Auto Rebellion, Deluded Thinking, and Delinquency: They failed to mature and integrate so now they are stuck in the adolescent rebellion stage which leads to deluded thinking, paranoia, and suspicion of the entire adult world. The deluded mind, stuck in auto-rebellion, cannot make wise choices and thinks that "vice is virtue and virtue is vice." This leads to holistic disease, distress, and delinquency.
Demonizing of Adult Society: Victimized by failed mature integration and unable to find the humility or insight that is required to realize that they have many developmental issues, the unintegrated adolescent becomes a "sub-personality" that sabotages the successful maturity of the individual.
Neurotic Projection, Blame, and Resentment: The habitual blaming of externals for problems that are actually internal. This produces sourness, bitterness, paranoia, confusion, distress, and hatred in the individual.
Neurotic Alienation, Vagrancy, and the Inability to settle down: The individual has too many problems that interfere with their ability to normalize.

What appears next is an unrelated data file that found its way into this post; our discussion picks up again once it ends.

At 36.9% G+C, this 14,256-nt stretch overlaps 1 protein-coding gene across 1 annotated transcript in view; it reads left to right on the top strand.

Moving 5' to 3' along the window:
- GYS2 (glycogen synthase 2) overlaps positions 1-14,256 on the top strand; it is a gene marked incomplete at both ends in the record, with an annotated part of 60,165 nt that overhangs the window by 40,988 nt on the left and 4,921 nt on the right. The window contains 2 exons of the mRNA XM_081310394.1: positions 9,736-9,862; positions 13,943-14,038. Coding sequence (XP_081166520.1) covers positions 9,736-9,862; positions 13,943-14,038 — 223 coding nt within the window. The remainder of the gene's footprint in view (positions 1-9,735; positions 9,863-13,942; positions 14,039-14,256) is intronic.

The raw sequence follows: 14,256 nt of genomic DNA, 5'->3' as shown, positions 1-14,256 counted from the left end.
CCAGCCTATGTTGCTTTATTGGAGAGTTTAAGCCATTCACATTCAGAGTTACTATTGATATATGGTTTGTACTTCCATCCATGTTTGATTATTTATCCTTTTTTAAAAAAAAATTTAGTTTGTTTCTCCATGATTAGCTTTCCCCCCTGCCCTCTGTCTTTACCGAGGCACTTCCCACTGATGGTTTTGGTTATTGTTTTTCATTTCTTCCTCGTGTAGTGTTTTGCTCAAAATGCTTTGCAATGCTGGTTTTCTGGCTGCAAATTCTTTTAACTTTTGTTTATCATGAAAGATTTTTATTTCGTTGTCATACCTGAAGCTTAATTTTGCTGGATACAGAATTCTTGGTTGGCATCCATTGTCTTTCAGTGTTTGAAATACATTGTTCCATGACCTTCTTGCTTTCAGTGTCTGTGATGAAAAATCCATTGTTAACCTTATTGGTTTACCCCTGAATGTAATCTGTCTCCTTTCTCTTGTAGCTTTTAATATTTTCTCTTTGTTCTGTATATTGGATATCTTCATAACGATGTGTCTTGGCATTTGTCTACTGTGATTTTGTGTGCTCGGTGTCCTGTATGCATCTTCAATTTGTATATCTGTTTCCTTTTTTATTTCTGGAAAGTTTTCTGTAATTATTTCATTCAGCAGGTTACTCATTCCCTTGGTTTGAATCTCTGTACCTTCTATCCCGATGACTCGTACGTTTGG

Neurotic Guilt concerning ordinary adult life: The individual cannot enjoy the ordinary, balanced, healthy, and moderate enjoyments of a mature adult life, such as:
- Healthy sex life.
- Domestic life and satisfactions.
- Married life.
- Occupation and career.
- Responsible and moderate enjoyment.
- Authentic self expression and communication.
- Interests, hobbies, and past times.
- Benevolent involvement in groups and society.
- Balanced, holistic health.
FURTHER EGOTISTICAL SYMPTOMS OF FAILED ADOLESCENT PHASE:
- Preoccupied by "being cool."
- The neurotic need to be special, different, and out-of-the-ordinary.
- Persistently concerned about the opinions of others.
- The belief in magic and miracle as a substitute for work.
- Social Delinquency and Psychopathic behavior: Lack of consideration and conscience concerning civilized behavior and the adherence to generally accepted standards of social behavior, conduct, and responsibility.
- Rejects Civilization: Cannot perceive or take joy in the responsible living of a holistically healthy adult life.
- Disrespectful and Inconsiderate to others, their lives, their achievements, their insights, and their paradigms (views, opinions, and beliefs).
- "Wannabe" mentality: Unrealistic and spoiled attitude to life.